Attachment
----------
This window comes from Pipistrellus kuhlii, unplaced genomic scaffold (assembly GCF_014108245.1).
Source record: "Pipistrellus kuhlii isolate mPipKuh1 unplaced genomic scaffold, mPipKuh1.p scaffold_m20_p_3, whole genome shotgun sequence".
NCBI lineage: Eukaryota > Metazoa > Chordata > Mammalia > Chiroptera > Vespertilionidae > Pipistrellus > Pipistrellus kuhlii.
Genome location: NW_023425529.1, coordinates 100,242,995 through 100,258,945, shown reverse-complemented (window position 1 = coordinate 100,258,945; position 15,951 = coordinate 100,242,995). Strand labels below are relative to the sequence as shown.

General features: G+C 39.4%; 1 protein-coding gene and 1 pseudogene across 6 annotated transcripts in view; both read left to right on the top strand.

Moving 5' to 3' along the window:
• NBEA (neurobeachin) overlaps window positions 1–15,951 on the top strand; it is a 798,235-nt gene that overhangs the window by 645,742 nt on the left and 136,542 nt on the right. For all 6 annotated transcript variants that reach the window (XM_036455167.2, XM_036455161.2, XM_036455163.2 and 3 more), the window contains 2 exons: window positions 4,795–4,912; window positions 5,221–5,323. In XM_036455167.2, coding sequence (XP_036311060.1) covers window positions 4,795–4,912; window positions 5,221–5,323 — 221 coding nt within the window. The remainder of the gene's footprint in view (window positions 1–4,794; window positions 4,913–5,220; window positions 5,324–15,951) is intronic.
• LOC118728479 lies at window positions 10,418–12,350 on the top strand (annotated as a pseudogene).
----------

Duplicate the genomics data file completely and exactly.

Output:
This window comes from Pipistrellus kuhlii, unplaced genomic scaffold (assembly GCF_014108245.1).
Source record: "Pipistrellus kuhlii isolate mPipKuh1 unplaced genomic scaffold, mPipKuh1.p scaffold_m20_p_3, whole genome shotgun sequence".
NCBI lineage: Eukaryota > Metazoa > Chordata > Mammalia > Chiroptera > Vespertilionidae > Pipistrellus > Pipistrellus kuhlii.
Genome location: NW_023425529.1, coordinates 100,242,995 through 100,258,945, shown reverse-complemented (window position 1 = coordinate 100,258,945; position 15,951 = coordinate 100,242,995). Strand labels below are relative to the sequence as shown.

General features: G+C 39.4%; 1 protein-coding gene and 1 pseudogene across 6 annotated transcripts in view; both read left to right on the top strand.

Moving 5' to 3' along the window:
• NBEA (neurobeachin) overlaps window positions 1–15,951 on the top strand; it is a 798,235-nt gene that overhangs the window by 645,742 nt on the left and 136,542 nt on the right. For all 6 annotated transcript variants that reach the window (XM_036455167.2, XM_036455161.2, XM_036455163.2 and 3 more), the window contains 2 exons: window positions 4,795–4,912; window positions 5,221–5,323. In XM_036455167.2, coding sequence (XP_036311060.1) covers window positions 4,795–4,912; window positions 5,221–5,323 — 221 coding nt within the window. The remainder of the gene's footprint in view (window positions 1–4,794; window positions 4,913–5,220; window positions 5,324–15,951) is intronic.
• LOC118728479 lies at window positions 10,418–12,350 on the top strand (annotated as a pseudogene).